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Title: An investigation into the components of triricinoleic acid production in the developing castor bean endoplasmic reticulum
Author: Gadd, Stephen Matthew
ISNI:       0000 0004 2683 5778
Awarding Body: Durham University
Current Institution: Durham University
Date of Award: 2009
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Ricinoleic acid (12-hydroxyoleic acid) has a wide range of industrial uses. Its current source is the castor plant (Ricinus communis ) which contains up to 90% ricinoleic acid in its seed storage lipid. R. communis has significant limitations as an agricultural source of ricinoleic acid; it produces potent allergens, requires hand harvesting and only grows effectively in limited climatic zones. A solution to these limitations is to identify the components of the seed storage lipid biosynthetic pathway and transfer them to an agronomic host such as oil seed rape. The developing seed ER is the ma jor compartment of storage oil biosynthesis, whereas during germination these storage compounds are broken down to support the germinating seedling. In this study, a quantitative gel-based proteomic approach has been used to identify the proteins elevated in the developing seed ER compared to the germinating seed ER. On identification of the protein components of storage lipid biosynthesis in the developing seed, their influence on oil quality will be assessed. The use of yeast may be useful in this regard as the influence of transformed gene products on oil production can be measured within days of transformation. A protocol for the analysis of lipid production, including triricinolein production, in a yeast model has been established. Developing ER preparations were made from seed material harvested between 25 to 30 days after flowering; a stage where lipid biosynthesis is at its maximum. ER samples prepared from 3-day germinated seed were used in a differential screen to identify a subset of proteins elevated in the developing seed. Four independent replicates of developing and germinating ER were prepared and analysed using 2-Dimensional Difference In-Gel Electrophoresis (2D DIGE). Spots elevated by ?10%, with the criteria that they were present in all four gels with a student t-test value of p <0.02, were deemed significant and selected for picking and mass spectrometry analysis. Protein sequence data and peptide mass fingerprints were generated and used to search a complete R. communis protein database. Prior to the 2D DIGE analysis, all stages of the proteomic methodology were validated and if necessary optimised for the R. communis samples, from sample preparation through fluorescent labelling, isoelectric focussing, reproducibility of the analytical gels to the ability to identify and effectively pick spots from high loading preparative gels. 91 protein spots were identified as significantly elevated in the developing preparations and 15 spots as significantly elevated in the germinating preparations. On analysis with mass spectrometry a total of 54 developing spots and 10 germinating spots gave confident identities. The ma jority of the developing spots identified were protein chaperones, folding proteins, and storage proteins. No components of lipid biosynthesis were identified in the 2D DIGE analysis, likely due to their membrane bound nature and the loss of these proteins due to poor solubility in 2D electrophoresis buffers or their precipitation during isoelectric focussing. The oleaginous yeast Yarrowia lipolytica was identified as a suitable candidate for in-vivo assays of the effect of R. communis lipid biosynthesis gene products on oil composition. This yeast can utilise hydrophobic substrates for growth including ricinoleic acid, makes significant amounts of storage oil, has a complete genome sequence available and mature genetic tools facilitating its transformation. A protocol for its growth on hydrophobic substrates, lipid extraction and analysis of triricinolein production has been established. 2D DIGE provides a statistically rigourous method for identifying and quantifying elevated proteins in differential screens of plant seed ER. For the identification of the components of lipid biosynthesis in the developing ER, attention now turns to the membranes. Gel-free mass spectrometry based approaches provide the best chance of identifying these proteins and will complement the proteomic analysis presented here.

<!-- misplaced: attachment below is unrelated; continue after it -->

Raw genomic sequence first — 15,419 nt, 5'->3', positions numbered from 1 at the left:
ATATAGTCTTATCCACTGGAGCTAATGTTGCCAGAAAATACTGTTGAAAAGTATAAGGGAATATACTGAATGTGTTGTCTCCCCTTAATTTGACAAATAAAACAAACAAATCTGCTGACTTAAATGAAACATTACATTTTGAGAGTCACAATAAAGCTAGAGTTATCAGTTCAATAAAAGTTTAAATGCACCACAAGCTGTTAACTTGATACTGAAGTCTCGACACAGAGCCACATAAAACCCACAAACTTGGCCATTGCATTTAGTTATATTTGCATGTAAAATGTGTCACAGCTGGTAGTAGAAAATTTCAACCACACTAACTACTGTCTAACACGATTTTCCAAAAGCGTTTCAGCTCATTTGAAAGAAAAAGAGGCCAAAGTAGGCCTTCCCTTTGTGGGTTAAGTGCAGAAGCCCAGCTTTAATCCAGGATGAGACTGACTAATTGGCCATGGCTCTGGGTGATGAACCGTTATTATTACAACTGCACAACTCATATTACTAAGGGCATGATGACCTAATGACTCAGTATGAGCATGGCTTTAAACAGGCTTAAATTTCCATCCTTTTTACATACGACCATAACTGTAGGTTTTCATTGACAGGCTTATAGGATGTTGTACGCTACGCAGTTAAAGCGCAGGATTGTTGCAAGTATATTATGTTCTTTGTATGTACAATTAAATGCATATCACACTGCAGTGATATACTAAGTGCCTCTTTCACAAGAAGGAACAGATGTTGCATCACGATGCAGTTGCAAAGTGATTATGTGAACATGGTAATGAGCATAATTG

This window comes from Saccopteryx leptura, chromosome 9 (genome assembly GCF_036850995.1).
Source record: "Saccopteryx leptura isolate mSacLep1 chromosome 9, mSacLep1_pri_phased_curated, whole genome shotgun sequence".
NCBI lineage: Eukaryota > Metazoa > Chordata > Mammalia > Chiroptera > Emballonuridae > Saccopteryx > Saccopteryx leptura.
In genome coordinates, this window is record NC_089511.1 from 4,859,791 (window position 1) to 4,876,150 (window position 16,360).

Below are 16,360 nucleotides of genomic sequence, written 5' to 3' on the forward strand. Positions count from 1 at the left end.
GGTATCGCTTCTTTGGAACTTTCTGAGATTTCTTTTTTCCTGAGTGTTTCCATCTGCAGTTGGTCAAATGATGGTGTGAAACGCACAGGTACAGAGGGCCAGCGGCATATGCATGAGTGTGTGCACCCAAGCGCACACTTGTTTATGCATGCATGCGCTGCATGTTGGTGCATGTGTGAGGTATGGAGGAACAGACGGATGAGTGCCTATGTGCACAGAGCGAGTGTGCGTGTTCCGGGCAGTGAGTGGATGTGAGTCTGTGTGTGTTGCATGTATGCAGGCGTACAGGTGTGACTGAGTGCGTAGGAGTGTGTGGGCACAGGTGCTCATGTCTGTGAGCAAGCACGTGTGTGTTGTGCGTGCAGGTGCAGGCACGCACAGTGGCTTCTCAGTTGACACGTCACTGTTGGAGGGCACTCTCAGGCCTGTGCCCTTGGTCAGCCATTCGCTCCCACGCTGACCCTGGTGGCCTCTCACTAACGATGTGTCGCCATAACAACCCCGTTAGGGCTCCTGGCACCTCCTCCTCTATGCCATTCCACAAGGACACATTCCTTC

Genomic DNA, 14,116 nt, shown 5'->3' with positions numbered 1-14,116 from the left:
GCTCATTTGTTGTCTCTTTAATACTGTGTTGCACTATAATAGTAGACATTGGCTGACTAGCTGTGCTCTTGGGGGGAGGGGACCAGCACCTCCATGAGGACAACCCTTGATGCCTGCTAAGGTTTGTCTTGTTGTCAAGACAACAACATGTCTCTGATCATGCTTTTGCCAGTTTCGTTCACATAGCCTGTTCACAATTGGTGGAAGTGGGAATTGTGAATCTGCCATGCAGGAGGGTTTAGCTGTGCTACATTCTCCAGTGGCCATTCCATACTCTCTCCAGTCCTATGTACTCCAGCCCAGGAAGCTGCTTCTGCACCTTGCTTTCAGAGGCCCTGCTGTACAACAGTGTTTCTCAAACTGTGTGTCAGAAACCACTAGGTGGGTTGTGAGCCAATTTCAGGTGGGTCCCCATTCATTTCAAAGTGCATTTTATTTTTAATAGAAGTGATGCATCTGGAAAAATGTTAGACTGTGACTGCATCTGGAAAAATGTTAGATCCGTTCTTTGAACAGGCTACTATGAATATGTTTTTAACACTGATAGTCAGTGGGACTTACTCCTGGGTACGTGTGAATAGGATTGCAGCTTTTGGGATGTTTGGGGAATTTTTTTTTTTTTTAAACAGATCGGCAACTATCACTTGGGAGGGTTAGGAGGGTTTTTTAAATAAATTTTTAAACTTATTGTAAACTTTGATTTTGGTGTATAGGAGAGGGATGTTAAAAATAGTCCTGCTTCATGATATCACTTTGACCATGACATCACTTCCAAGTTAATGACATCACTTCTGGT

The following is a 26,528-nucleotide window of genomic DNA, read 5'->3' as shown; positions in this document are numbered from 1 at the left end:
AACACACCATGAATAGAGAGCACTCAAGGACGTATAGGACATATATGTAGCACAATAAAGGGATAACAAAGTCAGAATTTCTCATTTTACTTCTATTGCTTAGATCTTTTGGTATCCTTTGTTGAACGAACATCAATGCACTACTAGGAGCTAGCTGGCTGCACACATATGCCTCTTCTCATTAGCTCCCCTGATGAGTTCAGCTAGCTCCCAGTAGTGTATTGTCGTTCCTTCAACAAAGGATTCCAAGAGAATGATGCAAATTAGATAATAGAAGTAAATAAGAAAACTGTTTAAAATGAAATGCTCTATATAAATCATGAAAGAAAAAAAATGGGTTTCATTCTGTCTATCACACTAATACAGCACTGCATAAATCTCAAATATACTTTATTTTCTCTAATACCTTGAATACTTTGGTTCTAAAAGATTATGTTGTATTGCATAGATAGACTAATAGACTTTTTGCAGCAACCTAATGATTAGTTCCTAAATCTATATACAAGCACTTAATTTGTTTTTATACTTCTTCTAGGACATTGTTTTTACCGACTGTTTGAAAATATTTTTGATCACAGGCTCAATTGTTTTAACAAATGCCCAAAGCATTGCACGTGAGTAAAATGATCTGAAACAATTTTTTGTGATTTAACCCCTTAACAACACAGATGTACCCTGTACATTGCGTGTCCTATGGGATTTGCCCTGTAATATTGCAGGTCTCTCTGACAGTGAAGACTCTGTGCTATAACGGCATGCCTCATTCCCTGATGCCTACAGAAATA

Supervisor: Not available Sponsor: Not available
Qualification Name: Thesis (Ph.D.) Qualification Level: Doctoral
EThOS ID:  DOI: Not available